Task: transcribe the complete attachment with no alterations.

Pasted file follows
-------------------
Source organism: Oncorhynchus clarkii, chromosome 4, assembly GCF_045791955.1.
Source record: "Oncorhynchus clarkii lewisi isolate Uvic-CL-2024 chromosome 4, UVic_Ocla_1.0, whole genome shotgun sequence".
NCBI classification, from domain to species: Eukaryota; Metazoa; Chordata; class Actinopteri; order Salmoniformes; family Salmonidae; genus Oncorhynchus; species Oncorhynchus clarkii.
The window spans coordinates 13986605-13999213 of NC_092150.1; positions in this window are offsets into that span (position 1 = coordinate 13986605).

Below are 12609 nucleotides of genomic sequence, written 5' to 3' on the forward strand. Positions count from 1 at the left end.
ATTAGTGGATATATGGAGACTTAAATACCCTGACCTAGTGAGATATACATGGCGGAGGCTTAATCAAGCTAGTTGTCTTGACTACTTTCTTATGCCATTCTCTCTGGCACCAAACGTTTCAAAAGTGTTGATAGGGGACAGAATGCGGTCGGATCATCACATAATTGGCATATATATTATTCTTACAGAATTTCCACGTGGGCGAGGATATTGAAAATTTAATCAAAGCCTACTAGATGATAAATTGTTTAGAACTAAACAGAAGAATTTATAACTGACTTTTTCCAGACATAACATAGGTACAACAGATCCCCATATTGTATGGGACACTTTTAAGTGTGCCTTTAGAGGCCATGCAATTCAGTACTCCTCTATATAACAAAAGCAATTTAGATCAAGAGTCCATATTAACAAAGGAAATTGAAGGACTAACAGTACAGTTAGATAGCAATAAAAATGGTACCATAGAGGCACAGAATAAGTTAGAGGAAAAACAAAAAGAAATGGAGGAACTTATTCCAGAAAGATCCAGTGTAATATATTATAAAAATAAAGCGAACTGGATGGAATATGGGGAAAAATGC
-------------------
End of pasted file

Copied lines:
Source organism: Oncorhynchus clarkii, chromosome 4, assembly GCF_045791955.1.
Source record: "Oncorhynchus clarkii lewisi isolate Uvic-CL-2024 chromosome 4, UVic_Ocla_1.0, whole genome shotgun sequence".
NCBI classification, from domain to species: Eukaryota; Metazoa; Chordata; class Actinopteri; order Salmoniformes; family Salmonidae; genus Oncorhynchus; species Oncorhynchus clarkii.
The window spans coordinates 13986605-13999213 of NC_092150.1; positions in this window are offsets into that span (position 1 = coordinate 13986605).

Below are 12609 nucleotides of genomic sequence, written 5' to 3' on the forward strand. Positions count from 1 at the left end.
ATTAGTGGATATATGGAGACTTAAATACCCTGACCTAGTGAGATATACATGGCGGAGGCTTAATCAAGCTAGTTGTCTTGACTACTTTCTTATGCCATTCTCTCTGGCACCAAACGTTTCAAAAGTGTTGATAGGGGACAGAATGCGGTCGGATCATCACATAATTGGCATATATATTATTCTTACAGAATTTCCACGTGGGCGAGGATATTGAAAATTTAATCAAAGCCTACTAGATGATAAATTGTTTAGAACTAAACAGAAGAATTTATAACTGACTTTTTCCAGACATAACATAGGTACAACAGATCCCCATATTGTATGGGACACTTTTAAGTGTGCCTTTAGAGGCCATGCAATTCAGTACTCCTCTATATAACAAAAGCAATTTAGATCAAGAGTCCATATTAACAAAGGAAATTGAAGGACTAACAGTACAGTTAGATAGCAATAAAAATGGTACCATAGAGGCACAGAATAAGTTAGAGGAAAAACAAAAAGAAATGGAGGAACTTATTCCAGAAAGATCCAGTGTAATATATTATAAAAATAAAGCGAACTGGATGGAATATGGGGAAAAATGC